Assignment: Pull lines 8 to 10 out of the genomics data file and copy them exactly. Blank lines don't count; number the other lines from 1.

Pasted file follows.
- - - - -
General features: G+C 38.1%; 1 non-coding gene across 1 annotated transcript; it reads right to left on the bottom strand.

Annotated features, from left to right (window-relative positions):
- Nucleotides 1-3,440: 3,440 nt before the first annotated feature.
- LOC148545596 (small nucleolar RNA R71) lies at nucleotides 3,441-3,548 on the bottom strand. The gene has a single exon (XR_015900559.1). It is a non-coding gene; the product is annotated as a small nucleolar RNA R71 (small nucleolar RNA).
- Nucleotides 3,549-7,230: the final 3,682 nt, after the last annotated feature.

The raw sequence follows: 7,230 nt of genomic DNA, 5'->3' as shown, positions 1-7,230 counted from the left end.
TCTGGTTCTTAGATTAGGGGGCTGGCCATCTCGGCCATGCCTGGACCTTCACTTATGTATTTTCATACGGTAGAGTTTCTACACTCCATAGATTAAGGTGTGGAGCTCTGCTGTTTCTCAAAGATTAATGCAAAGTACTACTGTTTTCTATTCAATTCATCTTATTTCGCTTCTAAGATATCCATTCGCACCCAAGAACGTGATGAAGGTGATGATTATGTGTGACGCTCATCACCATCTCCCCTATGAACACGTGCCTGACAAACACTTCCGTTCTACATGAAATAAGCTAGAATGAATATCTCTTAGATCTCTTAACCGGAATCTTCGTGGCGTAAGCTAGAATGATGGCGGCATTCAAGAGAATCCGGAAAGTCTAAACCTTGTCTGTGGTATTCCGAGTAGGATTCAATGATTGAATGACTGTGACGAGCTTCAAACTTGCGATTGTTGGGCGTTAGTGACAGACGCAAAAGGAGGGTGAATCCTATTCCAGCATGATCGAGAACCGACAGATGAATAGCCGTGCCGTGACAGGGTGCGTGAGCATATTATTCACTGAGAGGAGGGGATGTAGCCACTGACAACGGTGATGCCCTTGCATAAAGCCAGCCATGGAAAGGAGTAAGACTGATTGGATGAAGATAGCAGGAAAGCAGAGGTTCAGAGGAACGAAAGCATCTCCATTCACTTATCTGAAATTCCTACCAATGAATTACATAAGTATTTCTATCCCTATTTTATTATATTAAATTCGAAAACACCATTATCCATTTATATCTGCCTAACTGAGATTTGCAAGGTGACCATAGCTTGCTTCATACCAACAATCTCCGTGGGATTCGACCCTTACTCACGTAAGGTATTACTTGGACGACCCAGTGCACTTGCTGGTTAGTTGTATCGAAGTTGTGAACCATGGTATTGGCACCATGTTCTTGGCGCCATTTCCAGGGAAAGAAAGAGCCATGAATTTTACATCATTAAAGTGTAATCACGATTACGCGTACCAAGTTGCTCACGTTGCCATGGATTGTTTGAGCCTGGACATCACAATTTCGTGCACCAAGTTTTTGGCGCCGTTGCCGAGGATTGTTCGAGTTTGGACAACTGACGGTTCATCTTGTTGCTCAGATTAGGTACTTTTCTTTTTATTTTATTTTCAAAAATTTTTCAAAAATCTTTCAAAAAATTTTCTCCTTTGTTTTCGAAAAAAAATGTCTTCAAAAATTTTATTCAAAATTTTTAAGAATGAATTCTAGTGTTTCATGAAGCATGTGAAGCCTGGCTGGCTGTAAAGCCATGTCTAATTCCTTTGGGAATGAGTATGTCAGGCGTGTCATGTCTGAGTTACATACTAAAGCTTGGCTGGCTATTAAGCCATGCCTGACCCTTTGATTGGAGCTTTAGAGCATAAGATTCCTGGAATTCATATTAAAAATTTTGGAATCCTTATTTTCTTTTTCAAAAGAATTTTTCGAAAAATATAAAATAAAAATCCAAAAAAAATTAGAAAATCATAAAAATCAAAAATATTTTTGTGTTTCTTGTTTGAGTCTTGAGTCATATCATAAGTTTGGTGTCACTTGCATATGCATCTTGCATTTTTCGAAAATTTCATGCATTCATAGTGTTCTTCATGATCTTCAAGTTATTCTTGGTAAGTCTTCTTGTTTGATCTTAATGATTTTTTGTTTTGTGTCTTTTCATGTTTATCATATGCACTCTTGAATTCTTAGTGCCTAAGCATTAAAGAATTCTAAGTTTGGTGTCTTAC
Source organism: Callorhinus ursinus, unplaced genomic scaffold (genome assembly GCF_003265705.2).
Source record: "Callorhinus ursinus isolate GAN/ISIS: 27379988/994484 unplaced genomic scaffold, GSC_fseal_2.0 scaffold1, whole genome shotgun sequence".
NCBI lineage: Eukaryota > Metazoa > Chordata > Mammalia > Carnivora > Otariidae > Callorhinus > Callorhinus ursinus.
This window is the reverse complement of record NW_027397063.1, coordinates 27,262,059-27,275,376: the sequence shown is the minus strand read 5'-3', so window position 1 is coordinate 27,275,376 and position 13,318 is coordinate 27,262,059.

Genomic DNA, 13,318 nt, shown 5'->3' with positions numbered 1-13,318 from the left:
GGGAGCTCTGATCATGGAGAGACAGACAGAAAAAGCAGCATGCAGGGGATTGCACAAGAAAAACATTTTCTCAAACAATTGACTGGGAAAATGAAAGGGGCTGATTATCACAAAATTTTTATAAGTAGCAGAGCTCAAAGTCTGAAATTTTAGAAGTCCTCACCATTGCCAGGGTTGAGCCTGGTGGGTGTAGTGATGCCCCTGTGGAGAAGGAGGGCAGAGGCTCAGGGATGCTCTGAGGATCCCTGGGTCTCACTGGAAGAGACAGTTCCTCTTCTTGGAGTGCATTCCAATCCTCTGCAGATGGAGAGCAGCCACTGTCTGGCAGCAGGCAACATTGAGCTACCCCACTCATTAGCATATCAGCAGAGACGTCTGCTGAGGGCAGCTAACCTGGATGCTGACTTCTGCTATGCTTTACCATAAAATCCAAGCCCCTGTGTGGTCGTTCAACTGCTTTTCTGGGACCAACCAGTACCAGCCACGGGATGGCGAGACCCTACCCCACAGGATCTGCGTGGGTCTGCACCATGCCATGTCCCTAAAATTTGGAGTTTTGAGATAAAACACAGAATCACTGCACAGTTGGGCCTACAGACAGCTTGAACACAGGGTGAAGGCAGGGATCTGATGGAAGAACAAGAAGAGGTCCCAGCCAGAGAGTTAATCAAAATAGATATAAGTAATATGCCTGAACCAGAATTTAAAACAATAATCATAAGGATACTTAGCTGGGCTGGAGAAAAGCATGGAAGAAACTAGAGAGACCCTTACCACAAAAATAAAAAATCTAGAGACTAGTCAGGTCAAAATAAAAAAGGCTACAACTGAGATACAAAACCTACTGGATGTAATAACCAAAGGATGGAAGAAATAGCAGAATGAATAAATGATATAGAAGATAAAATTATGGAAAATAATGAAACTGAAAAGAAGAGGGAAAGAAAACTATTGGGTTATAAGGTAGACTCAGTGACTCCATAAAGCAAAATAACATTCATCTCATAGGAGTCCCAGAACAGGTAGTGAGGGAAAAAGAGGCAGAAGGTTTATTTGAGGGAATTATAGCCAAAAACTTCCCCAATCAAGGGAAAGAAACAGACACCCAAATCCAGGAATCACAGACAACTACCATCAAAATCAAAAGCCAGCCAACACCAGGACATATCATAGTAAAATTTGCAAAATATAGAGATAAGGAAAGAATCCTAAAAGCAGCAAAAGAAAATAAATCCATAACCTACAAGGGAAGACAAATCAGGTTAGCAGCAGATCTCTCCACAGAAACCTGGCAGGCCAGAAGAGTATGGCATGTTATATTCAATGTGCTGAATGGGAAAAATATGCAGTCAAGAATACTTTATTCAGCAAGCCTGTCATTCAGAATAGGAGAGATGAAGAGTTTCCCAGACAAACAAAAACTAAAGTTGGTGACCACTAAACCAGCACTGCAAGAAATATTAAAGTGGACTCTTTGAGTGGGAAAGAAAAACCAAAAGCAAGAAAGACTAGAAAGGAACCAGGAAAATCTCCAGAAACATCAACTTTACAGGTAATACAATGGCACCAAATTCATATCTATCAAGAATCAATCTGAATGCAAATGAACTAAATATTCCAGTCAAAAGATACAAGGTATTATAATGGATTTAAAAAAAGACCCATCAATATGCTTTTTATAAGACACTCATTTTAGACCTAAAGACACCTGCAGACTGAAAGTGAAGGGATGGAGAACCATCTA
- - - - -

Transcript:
Source organism: Callorhinus ursinus, unplaced genomic scaffold (genome assembly GCF_003265705.2).
Source record: "Callorhinus ursinus isolate GAN/ISIS: 27379988/994484 unplaced genomic scaffold, GSC_fseal_2.0 scaffold1, whole genome shotgun sequence".
NCBI lineage: Eukaryota > Metazoa > Chordata > Mammalia > Carnivora > Otariidae > Callorhinus > Callorhinus ursinus.